People kept asking us tons of questions. They would ask us "Why didn't you notice that she was yellow?" "How could you not know something was wrong with her?" "When did her poop turn white?" We were trying to process the fact that our little girl was in this hospital and it almost felt like we were being attacked and accused of letting our baby get to the point where she was dying. That was a horrible feeling. Honestly, who remembers when their childs poop turns a different color?
We went to ultrasound and were followed by a group of residents, student nurses, nurses, and attending physicians. She had her own fan club! Lyra was not happy to lay down during the ultrasound, and screamed the entire time. They told us how her liver was enlarged and said they could not find her gallbladder or her spleen.
After the ultrasound, Lyra was very upset and I tried to breastfeed her. They immediately told me that Lyra could no longer breastfeed and that I would be hurting her more if I fed her. That was like a knife in my chest. To know that I was hurting my baby by breastfeeding her. Breastfeeding is supposed to be the most beautiful, wonderful, and healthiest thing in the world. How can I be hurting her?
We finally made it back to the room and Lyra was able to take a snooze in her new crib.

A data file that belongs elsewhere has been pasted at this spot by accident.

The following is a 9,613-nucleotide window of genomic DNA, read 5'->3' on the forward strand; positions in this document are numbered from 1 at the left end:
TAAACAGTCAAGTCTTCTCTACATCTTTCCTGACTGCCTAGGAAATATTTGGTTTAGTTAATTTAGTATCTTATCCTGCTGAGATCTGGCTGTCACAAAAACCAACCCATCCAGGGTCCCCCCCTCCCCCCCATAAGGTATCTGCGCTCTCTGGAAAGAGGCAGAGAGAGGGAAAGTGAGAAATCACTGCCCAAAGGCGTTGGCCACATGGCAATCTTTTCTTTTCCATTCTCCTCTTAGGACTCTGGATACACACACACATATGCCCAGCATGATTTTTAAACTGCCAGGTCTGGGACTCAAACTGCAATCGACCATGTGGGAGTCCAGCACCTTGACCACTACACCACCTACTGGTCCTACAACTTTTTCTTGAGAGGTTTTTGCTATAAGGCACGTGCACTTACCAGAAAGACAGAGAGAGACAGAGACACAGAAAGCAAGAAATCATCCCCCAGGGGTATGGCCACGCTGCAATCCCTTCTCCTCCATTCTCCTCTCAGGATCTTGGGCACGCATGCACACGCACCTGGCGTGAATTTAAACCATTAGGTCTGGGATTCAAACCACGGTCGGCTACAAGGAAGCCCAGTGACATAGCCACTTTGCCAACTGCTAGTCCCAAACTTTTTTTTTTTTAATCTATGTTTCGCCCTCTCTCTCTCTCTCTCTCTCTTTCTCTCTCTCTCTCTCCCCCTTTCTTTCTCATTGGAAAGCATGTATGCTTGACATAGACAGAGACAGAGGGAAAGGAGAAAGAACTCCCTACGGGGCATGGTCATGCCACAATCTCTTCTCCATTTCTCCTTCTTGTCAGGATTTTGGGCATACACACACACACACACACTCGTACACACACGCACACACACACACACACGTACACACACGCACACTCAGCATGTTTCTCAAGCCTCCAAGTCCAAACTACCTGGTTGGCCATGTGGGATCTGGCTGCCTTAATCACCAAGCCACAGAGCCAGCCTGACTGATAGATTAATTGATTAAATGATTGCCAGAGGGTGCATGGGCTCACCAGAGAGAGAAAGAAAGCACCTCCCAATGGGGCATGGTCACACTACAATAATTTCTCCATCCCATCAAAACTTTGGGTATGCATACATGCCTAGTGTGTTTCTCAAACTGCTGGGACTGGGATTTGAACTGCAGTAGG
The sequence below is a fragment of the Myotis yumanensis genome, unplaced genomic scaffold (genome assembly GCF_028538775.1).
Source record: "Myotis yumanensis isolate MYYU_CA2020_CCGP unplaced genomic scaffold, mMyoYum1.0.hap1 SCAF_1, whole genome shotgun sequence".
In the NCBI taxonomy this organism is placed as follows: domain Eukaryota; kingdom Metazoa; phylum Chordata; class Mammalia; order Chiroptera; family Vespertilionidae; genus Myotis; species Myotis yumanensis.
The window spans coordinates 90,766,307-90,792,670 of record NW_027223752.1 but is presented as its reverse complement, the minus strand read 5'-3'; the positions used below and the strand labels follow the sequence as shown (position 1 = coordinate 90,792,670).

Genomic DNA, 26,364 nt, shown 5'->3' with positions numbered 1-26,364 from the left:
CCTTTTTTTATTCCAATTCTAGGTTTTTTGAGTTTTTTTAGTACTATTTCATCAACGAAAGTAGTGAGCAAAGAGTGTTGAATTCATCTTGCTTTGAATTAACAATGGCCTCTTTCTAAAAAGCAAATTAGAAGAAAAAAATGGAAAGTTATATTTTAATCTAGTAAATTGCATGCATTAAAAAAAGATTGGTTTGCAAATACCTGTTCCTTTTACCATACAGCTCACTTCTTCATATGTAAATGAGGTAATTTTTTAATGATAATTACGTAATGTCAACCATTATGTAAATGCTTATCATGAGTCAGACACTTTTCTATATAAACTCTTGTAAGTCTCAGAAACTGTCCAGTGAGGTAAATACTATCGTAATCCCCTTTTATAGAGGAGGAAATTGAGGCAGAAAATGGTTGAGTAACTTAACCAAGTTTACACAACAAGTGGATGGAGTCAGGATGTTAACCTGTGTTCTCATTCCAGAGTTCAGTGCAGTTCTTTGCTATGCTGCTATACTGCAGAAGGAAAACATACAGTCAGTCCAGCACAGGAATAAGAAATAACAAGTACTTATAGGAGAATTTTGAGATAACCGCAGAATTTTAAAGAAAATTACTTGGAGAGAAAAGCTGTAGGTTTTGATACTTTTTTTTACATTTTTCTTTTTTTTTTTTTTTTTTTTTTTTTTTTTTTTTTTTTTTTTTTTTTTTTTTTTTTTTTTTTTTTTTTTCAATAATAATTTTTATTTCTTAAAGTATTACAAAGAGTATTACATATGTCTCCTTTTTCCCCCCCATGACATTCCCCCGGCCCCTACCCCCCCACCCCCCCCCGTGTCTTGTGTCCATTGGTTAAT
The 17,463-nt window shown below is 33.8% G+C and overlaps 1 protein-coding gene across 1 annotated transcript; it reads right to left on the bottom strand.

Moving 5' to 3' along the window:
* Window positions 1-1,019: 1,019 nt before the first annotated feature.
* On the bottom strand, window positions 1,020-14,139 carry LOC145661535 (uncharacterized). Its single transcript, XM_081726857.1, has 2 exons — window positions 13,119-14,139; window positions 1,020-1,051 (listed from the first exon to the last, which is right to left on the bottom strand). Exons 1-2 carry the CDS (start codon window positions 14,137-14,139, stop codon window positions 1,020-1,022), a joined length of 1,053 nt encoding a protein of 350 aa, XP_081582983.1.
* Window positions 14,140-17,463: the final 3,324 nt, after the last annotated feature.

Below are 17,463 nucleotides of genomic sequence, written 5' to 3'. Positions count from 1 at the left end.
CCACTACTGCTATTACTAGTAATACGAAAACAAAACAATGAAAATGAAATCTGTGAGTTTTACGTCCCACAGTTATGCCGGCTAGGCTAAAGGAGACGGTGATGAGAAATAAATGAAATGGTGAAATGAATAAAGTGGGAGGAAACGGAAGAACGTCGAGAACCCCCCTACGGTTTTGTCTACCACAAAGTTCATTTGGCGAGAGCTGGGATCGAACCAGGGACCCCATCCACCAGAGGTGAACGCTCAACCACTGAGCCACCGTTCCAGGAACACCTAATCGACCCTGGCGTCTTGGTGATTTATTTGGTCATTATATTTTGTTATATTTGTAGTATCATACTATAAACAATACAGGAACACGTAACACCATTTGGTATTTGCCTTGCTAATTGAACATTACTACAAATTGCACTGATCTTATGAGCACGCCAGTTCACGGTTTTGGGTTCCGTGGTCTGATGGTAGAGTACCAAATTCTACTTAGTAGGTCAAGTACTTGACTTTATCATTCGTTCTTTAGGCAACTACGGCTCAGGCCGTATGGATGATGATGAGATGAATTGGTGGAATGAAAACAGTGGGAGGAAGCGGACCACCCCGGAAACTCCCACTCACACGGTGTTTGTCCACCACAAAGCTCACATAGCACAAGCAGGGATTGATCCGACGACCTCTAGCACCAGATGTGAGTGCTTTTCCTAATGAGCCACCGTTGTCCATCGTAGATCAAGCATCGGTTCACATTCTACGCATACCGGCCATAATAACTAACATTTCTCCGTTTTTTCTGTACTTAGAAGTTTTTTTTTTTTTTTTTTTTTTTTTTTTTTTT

She was so exhausted!
Eventually, Lyra got a bottle. This time she got Pregestimil. It's a formula specially made for babies with malabsorbtion problems. Pregestimil tastes and smells aweful and Lyra was not too excited about it.
Here you can Lyra's eyes and how yellow they were. This is a sign of her liver disease.
When Lyra got her IV, she was definitely less than excited about it. They took her to a special room and we could hear her screaming all the way down the hall. We didn't want to go with her because it would have broke our hearts to see her in so much pain.
We were a long way from home and totally exhausted. But, Daddy and Lyra still got their cuddle time in.
On Friday, Lyra had a biopsy of her liver. They stuck a needle in her belly during an ultrasound and pulled out a little piece of her liver. With this, they would be able to confirm whether she had Biliary Atresia. This test would also be able to tell us how significant the liver damage was.
We stayed at the hospital Wednesday and Thursday night. On friday, we were invited to stay at the Ronald McDonald house. I still remember walking into that house and thinking "this is not real, people like us do not stay here." You think "our child is not really sick, this is all a bad dream and we will wake up and this will all be over." Unfortunately, it doesn't happen like that. They show you around the house. They show you the community food, the kitchen, the garage, the pop machines, the laundry rooms, and the bathroom and you just can't escape the reality.
We went to bed for the first time that night and just did not know what we would wake up to in the morning. We would never know again what we would wake up to.